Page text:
Brinno Learning Series Part 5 - SD Cards, Batteries & File Handling
Before starting your time lapse project there are a few things to take into consideration. What size and type of SD card you need, what batteries are best and a general knowledge of how files are handled.
Brinno cameras come with either 4 or 8 GB SD cards which are often adequate for a long term project. With a capture every 10 minutes, during working hours, a 4 GB card would last eight months. For many projects, you will want to capture more action, rather than elaborate on all of the scenarios, SD cards are inexpensive, pick up a 16 or 32 GB.
You don't need expensive high speed cards, basic brand name cards are fine. We offer two San Disk options in the accessories section which are great choices.
Brinno supports up to 32 GB cards, however, you can use larger cards by reformatting them. Cards above 32 GB are typically in the exFAT format, Brinno cameras accept cards formatted as FAT-32. Simply reformatting a card to FAT-32, using your computer's format utility (select 16 bit cluster if asked), will allow the card to work in your camera. We have tested and use up to 128 GB cards.
Downloading from the card can typically be accomplished using a SD slot, available on many computers and laptops. With the TLC200 Pro camera you can connect a Micro USB to USB cable (standard Android phone cable) for downloading. Another option is a USB card reader, which is inexpensive and readily available at Best Buy and other electronics retailers.
Wi-Fi SD Cards
Some sources have claimed wi-fi SD cards can be used with Brinno cameras to allow remote file retrieval. We know of some users who have had success, however, we do not recommend wi-fi card use. Neither Brinno or us offer wi-fi card support. Wi-fi cards deplete batteries very quickly, requiring a constant power source. If you have a robust network and network knowledge wi-fi may be an option. The Brinno cameras are great for a simple and inexpensive solution. Adding a wi-fi card requires multiple layers of complexity susceptible to failure. Keep your life simple and stick with standard SD cards.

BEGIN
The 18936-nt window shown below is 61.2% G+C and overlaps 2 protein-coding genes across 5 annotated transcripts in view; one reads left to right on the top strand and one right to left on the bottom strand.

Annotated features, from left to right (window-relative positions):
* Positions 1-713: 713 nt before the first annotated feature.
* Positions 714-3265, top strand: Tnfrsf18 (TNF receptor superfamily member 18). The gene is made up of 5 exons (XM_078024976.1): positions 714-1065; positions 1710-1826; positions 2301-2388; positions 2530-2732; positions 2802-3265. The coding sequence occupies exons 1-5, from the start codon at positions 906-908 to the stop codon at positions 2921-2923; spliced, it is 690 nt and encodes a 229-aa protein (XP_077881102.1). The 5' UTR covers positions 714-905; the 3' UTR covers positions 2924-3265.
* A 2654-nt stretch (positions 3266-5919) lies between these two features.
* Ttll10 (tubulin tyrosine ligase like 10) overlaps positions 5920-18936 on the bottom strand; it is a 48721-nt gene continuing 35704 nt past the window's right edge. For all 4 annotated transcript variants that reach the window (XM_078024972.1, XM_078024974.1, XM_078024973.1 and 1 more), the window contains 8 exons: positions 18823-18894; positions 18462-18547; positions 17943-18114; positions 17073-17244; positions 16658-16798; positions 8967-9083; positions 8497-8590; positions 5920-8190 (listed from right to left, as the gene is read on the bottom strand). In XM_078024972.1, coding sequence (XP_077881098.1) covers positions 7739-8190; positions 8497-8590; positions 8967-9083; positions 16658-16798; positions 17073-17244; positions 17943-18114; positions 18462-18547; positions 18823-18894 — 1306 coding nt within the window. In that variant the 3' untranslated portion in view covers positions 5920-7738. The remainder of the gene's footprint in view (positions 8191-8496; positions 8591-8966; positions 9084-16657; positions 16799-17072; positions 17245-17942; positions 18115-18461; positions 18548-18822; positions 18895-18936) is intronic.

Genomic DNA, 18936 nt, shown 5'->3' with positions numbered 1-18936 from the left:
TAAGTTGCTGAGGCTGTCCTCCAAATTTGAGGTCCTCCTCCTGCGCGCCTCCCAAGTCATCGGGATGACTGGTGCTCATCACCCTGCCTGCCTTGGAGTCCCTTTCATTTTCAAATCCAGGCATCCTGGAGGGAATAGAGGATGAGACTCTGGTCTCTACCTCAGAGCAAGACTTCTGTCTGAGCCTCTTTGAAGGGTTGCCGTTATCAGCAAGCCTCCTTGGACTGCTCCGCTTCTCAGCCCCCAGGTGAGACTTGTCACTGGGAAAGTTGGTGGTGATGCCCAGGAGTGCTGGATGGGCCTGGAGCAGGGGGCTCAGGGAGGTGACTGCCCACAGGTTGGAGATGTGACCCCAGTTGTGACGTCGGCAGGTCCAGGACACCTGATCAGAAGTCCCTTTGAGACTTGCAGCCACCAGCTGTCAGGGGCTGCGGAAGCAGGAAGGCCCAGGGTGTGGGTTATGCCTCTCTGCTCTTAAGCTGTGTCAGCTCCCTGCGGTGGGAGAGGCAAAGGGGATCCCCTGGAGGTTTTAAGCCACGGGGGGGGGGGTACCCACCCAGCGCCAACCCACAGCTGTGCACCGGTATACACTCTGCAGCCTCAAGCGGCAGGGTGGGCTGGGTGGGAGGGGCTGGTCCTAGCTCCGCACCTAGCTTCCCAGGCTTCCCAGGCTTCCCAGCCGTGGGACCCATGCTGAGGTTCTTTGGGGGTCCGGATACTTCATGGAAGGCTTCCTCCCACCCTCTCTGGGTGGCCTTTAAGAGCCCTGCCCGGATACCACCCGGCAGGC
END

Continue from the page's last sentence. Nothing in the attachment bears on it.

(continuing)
The timer feature allows you to set your camera to record a specific time range each day. The camera will start and stop recording daily, until you stop the recording, the card fills or batteries die. When using the timer feature, a video file is created each day.
Individual timer files are easily joined with video editing software, or you can search for "AVI joiner" for free and simple software to combine the files.
Having separate files each day is beneficial for a few reasons. Using the timer doubles the camera's battery life and eliminates recording non-working hours. The timer also offers file protection, since a video is processed each day. If the batteries were to fail or the camera was damaged you would at least have the files up to the damage or failure.
We recommend leaving files on your card when using the timer. Read more about the timer and file handling.
If you have your camera running constantly, you will eventually see separate files. With the FAT-32 format the maximum file size is 4.29 GB. Once a file reaches 4.29 GB a new file will be will be started. Combining the separate files is easy in iMovie, Windows Movie maker or with freeware AVI joining software. Here is how your files will look...
All Brinno cameras come with batteries. In the case of the TLC120, the battery is internal, rechargeable and not a concern. With the TLC200 Pro and TLC200 f/1.2 cameras you will receive four AA batteries in the package. We recommend using the included batteries for testing or short projects. For a long term project, please purchase a new set of brand name AA batteries. The included batteries may underperform new batteries and we don't want your battery life to be tragically less than expected.
Lithium batteries are sometimes recommended, elsewhere, to increase battery life. On paper these batteries outperform standard alkaline, however, we don't recommend lithium without further consideration. We have had more lithium batteries fail unxpectadly than standard alkaline. We only use lithium batteries if the weather forecast is -0F for an extended period.
why just save the files in mp4 format instead of avi? thanks.
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